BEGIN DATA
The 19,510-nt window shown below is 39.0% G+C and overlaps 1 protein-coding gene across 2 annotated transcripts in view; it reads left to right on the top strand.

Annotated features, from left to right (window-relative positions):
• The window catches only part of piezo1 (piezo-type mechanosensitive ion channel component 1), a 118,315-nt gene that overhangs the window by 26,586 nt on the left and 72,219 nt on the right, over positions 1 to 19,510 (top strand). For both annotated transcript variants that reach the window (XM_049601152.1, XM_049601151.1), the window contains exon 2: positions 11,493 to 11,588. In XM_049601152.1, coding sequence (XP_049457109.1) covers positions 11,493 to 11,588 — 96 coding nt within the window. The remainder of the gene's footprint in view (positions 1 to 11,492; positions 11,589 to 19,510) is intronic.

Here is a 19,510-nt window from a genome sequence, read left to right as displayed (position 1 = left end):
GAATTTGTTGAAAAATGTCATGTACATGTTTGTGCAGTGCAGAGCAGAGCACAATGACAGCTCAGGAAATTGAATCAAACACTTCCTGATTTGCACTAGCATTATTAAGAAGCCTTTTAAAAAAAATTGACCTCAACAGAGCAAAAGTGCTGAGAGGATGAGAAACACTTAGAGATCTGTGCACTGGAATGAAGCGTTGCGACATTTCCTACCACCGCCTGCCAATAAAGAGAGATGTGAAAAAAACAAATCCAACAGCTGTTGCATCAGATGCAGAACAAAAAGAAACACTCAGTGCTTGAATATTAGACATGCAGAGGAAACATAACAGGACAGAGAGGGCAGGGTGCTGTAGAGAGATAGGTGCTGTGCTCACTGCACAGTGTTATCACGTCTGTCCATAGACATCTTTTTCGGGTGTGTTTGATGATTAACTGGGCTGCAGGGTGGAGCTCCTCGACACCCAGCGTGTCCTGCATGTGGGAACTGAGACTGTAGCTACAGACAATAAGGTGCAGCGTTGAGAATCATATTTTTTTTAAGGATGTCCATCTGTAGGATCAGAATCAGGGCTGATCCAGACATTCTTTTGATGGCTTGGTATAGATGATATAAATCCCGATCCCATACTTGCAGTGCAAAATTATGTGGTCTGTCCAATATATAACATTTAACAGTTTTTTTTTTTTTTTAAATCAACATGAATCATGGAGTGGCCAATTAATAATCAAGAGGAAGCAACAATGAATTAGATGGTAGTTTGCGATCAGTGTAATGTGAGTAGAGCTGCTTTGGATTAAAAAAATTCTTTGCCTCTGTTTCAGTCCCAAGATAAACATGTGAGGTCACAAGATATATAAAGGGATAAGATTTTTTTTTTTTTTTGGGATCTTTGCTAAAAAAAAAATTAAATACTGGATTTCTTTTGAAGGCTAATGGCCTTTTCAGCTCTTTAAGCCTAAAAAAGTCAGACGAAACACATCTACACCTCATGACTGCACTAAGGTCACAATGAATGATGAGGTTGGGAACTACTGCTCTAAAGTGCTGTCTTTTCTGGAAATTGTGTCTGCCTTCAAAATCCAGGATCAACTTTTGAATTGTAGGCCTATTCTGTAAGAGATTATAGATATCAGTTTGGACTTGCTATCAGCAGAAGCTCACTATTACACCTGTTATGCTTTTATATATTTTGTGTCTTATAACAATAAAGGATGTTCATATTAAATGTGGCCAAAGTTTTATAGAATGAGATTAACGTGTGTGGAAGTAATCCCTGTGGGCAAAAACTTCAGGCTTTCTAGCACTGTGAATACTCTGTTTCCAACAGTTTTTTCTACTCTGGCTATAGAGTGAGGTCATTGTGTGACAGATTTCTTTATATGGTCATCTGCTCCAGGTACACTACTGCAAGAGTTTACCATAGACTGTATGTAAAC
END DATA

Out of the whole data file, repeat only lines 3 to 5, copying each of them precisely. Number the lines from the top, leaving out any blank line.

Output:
• The window catches only part of piezo1 (piezo-type mechanosensitive ion channel component 1), a 118,315-nt gene that overhangs the window by 26,586 nt on the left and 72,219 nt on the right, over positions 1 to 19,510 (top strand). For both annotated transcript variants that reach the window (XM_049601152.1, XM_049601151.1), the window contains exon 2: positions 11,493 to 11,588. In XM_049601152.1, coding sequence (XP_049457109.1) covers positions 11,493 to 11,588 — 96 coding nt within the window. The remainder of the gene's footprint in view (positions 1 to 11,492; positions 11,589 to 19,510) is intronic.

Here is a 19,510-nt window from a genome sequence, read left to right as displayed (position 1 = left end):
GAATTTGTTGAAAAATGTCATGTACATGTTTGTGCAGTGCAGAGCAGAGCACAATGACAGCTCAGGAAATTGAATCAAACACTTCCTGATTTGCACTAGCATTATTAAGAAGCCTTTTAAAAAAAATTGACCTCAACAGAGCAAAAGTGCTGAGAGGATGAGAAACACTTAGAGATCTGTGCACTGGAATGAAGCGTTGCGACATTTCCTACCACCGCCTGCCAATAAAGAGAGATGTGAAAAAAACAAATCCAACAGCTGTTGCATCAGATGCAGAACAAAAAGAAACACTCAGTGCTTGAATATTAGACATGCAGAGGAAACATAACAGGACAGAGAGGGCAGGGTGCTGTAGAGAGATAGGTGCTGTGCTCACTGCACAGTGTTATCACGTCTGTCCATAGACATCTTTTTCGGGTGTGTTTGATGATTAACTGGGCTGCAGGGTGGAGCTCCTCGACACCCAGCGTGTCCTGCATGTGGGAACTGAGACTGTAGCTACAGACAATAAGGTGCAGCGTTGAGAATCATATTTTTTTTAAGGATGTCCATCTGTAGGATCAGAATCAGGGCTGATCCAGACATTCTTTTGATGGCTTGGTATAGATGATATAAATCCCGATCCCATACTTGCAGTGCAAAATTATGTGGTCTGTCCAATATATAACATTTAACAGTTTTTTTTTTTTTTTAAATCAACATGAATCATGGAGTGGCCAATTAATAATCAAGAGGAAGCAACAATGAATTAGATGGTAGTTTGCGATCAGTGTAATGTGAGTAGAGCTGCTTTGGATTAAAAAAATTCTTTGCCTCTGTTTCAGTCCCAAGATAAACATGTGAGGTCACAAGATATATAAAGGGATAAGATTTTTTTTTTTTTTTGGGATCTTTGCTAAAAAAAAAATTAAATACTGGATTTCTTTTGAAGGCTAATGGCCTTTTCAGCTCTTTAAGCCTAAAAAAGTCAGACGAAACACATCTACACCTCATGACTGCACTAAGGTCACAATGAATGATGAGGTTGGGAACTACTGCTCTAAAGTGCTGTCTTTTCTGGAAATTGTGTCTGCCTTCAAAATCCAGGATCAACTTTTGAATTGTAGGCCTATTCTGTAAGAGATTATAGATATCAGTTTGGACTTGCTATCAGCAGAAGCTCACTATTACACCTGTTATGCTTTTATATATTTTGTGTCTTATAACAATAAAGGATGTTCATATTAAATGTGGCCAAAGTTTTATAGAATGAGATTAACGTGTGTGGAAGTAATCCCTGTGGGCAAAAACTTCAGGCTTTCTAGCACTGTGAATACTCTGTTTCCAACAGTTTTTTCTACTCTGGCTATAGAGTGAGGTCATTGTGTGACAGATTTCTTTATATGGTCATCTGCTCCAGGTACACTACTGCAAGAGTTTACCATAGACTGTATGTAAAC